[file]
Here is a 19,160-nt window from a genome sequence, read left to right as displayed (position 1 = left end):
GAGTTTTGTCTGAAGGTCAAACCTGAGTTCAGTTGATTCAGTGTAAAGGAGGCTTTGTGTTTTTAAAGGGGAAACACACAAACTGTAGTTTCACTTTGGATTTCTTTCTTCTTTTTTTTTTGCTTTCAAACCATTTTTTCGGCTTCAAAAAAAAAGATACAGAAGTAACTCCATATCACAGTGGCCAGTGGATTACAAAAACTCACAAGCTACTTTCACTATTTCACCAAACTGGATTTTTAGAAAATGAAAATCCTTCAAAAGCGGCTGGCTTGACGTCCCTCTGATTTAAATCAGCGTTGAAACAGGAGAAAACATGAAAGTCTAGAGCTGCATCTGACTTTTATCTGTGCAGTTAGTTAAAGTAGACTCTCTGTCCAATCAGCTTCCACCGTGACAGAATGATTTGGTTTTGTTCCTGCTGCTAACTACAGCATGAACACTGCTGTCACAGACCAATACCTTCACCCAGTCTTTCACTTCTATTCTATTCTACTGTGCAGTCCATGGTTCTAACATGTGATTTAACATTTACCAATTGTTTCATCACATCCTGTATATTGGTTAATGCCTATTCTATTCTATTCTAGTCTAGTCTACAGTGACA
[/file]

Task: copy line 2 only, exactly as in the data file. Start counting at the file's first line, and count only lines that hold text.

GAGTTTTGTCTGAAGGTCAAACCTGAGTTCAGTTGATTCAGTGTAAAGGAGGCTTTGTGTTTTTAAAGGGGAAACACACAAACTGTAGTTTCACTTTGGATTTCTTTCTTCTTTTTTTTTTGCTTTCAAACCATTTTTTCGGCTTCAAAAAAAAAGATACAGAAGTAACTCCATATCACAGTGGCCAGTGGATTACAAAAACTCACAAGCTACTTTCACTATTTCACCAAACTGGATTTTTAGAAAATGAAAATCCTTCAAAAGCGGCTGGCTTGACGTCCCTCTGATTTAAATCAGCGTTGAAACAGGAGAAAACATGAAAGTCTAGAGCTGCATCTGACTTTTATCTGTGCAGTTAGTTAAAGTAGACTCTCTGTCCAATCAGCTTCCACCGTGACAGAATGATTTGGTTTTGTTCCTGCTGCTAACTACAGCATGAACACTGCTGTCACAGACCAATACCTTCACCCAGTCTTTCACTTCTATTCTATTCTACTGTGCAGTCCATGGTTCTAACATGTGATTTAACATTTACCAATTGTTTCATCACATCCTGTATATTGGTTAATGCCTATTCTATTCTATTCTAGTCTAGTCTACAGTGACA